Jump to: navigation, search
Examples of custom symbols common in maps

Symbology is defined in geographic information systems (GIS) as the set of conventions, rules, or encoding systems that define how geographic information is represented with symbols on a map. A characteristic of a map feature may influence the size, color, and shape of the symbol used.[1]

Generically, a symbol is something such as an object, picture, written word, sound, or particular mark that represents something else by association, resemblance, or convention. For example, Roman numerals are symbols for quantitative values and personal names are symbols representing individuals. On a map, a red cross is a commonly understood symbol to indicate the location of a hospital, and crossed sabres may indicate the site of a battlefield. [2]

The use of symbology is fundamental to mapping, cartography, and GIS because it allows the information to be displayed more effectively. Through symbology, maps are better able to portray the geographic world and help the reader gain an understanding of what is being communicated. In cartography, an organized collection of symbols forms a map legend. This provides an explanation for the symbology used in the map. In a legend, the meanings of the different symbols, colors, lines, etc. are explained by text that is placed next to pictures of the symbols used. The reader is then able to associate the proper symbol with the intended meaning for the map.

Maps typically include symbols that represent features such as roads, buildings, streams, and vegetation. Features are shown as points, lines, or polygons, depending on their size and extent. Many features are shown by lines that may be straight, curved, solid, dashed, dotted, or as a combination of any of the previously listed. The colors of the lines usually indicate similar classes of information: topographic contours; lakes, streams, irrigation ditches, and other hydrographic features; land grids and important roads; and other roads and trails, railroads, boundaries, and other cultural features.[3]

Symbology comes in many different forms on maps. Graduated colors, Graduated symbols, Dot Density, Proportional Symbols, bar and pie charts, and custom symbols are all types of symbology that are common elements in maps.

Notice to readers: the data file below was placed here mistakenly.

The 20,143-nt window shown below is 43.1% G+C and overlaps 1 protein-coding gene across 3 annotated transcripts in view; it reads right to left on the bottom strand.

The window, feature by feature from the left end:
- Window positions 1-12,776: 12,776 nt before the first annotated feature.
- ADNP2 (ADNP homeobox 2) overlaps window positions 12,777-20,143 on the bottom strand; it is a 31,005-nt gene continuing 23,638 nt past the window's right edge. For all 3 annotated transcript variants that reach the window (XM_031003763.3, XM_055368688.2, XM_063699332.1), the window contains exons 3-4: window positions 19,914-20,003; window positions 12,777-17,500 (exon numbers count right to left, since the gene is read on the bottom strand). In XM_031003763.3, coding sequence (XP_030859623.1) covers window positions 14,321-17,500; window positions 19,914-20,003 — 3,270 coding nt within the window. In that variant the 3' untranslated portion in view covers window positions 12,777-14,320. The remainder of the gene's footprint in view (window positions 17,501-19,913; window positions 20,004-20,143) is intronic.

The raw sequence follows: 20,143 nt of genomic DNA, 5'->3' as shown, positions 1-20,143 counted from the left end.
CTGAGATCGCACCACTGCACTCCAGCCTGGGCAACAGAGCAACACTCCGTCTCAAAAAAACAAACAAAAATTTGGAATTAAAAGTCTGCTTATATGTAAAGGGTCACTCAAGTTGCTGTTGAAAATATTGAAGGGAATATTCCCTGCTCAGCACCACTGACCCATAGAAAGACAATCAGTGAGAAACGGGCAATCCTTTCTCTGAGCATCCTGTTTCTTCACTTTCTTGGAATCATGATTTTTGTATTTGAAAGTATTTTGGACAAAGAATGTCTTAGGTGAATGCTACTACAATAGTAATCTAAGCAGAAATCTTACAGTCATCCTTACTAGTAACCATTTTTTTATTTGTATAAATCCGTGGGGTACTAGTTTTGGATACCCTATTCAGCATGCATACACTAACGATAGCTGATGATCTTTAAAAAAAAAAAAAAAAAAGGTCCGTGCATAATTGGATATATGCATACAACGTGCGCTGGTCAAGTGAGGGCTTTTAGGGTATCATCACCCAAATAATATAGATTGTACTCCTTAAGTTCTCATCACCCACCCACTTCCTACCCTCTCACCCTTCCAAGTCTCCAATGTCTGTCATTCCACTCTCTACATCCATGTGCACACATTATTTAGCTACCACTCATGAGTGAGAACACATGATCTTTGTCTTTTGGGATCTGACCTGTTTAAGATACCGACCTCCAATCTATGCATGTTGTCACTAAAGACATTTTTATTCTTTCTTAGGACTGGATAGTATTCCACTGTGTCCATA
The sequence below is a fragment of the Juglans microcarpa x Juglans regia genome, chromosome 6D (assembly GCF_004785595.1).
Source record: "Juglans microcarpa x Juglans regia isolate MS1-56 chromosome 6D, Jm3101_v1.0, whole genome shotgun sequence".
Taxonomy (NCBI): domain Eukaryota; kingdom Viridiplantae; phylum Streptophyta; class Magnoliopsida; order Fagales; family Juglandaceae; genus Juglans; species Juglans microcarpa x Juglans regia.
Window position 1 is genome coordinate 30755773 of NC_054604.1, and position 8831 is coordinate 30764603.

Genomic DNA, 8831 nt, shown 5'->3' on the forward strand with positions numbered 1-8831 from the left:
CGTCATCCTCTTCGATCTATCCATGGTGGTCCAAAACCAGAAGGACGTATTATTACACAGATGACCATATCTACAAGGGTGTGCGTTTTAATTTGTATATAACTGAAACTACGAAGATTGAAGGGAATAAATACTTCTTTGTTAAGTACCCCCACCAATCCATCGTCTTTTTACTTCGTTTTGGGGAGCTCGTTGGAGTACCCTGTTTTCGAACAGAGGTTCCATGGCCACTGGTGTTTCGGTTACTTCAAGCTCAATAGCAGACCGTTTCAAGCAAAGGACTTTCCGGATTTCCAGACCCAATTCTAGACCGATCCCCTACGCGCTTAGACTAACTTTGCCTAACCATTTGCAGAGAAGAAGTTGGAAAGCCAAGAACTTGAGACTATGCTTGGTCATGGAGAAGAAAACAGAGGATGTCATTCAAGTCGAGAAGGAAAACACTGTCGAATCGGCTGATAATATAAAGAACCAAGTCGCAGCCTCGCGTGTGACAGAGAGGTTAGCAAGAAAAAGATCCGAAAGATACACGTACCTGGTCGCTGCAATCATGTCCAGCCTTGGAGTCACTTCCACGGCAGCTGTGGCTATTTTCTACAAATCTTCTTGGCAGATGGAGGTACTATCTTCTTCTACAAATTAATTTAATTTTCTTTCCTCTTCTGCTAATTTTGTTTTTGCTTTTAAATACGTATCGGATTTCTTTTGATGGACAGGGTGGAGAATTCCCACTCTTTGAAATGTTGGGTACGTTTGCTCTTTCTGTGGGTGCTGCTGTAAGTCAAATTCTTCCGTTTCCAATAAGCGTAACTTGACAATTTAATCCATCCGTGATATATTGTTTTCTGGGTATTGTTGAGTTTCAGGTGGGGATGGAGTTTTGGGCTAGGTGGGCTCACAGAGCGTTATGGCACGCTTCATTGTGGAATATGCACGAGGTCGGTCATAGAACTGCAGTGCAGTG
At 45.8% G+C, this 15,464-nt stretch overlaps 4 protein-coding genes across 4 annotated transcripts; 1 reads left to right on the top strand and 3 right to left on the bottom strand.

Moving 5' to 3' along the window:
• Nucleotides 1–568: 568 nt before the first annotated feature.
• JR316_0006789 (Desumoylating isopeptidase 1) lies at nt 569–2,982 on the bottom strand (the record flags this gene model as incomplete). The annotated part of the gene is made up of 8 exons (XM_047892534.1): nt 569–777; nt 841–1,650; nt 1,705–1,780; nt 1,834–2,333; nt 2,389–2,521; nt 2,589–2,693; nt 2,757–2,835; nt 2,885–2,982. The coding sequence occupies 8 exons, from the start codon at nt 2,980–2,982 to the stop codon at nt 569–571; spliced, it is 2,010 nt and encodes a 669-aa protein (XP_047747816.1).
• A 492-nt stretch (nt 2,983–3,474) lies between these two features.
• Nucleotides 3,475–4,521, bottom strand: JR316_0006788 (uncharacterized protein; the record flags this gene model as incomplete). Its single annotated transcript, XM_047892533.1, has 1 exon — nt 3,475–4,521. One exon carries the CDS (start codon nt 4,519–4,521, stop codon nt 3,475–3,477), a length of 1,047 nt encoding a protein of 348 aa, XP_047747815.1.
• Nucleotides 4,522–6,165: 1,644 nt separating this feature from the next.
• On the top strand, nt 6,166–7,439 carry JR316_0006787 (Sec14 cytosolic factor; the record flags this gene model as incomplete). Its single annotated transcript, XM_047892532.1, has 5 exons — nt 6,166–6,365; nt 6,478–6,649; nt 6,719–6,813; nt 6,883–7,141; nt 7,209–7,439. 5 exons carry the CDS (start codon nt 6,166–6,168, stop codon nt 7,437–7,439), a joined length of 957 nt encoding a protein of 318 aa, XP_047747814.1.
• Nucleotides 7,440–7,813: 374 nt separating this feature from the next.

Chart Symbology
Graduated Colors
Dot Density

Military symbology

Military symbology has a very large and detailed library of symbols for use in military cartography, Intelligence, and Engineering. Each branch of America's armed forces use the same symbols making it easy to identify units that are friendly, neutral, or enemy. Also military symbols are used to show equipment, installations, military or civilian, and military operations on and around the battle space. All these are a large part of military symbology. The army gets its symbology from NATO. NATO develops and approves the symbols that the armed services use. The Allied Procedural Publication (APP) are NATO's standards for military map-making symbology. An example of military symbols are APP-6A.

Emergency Mapping Symbology

Emergency Mapping Symbology are specialized sets of symbols used by various organizations when planning for or responding to emergencies. These emergencies can be naturally caused (tsunami, earthquake, tornado, etc.) or human caused (rioting, terrorism, hijacking, etc.). Currently there is no international standard for emergency mapping symbology which has meant that various nations have created their own national symbology set. Recognized and standardized symbol sets help create a Common Operating Picture (COP) for varied organizations that have been brought together during a crisis or emergency. Symbols that are easy to identify with and easy to distribute are seen as key elements in creating maps that can be used to reduce fatalities, injuries or loss of property.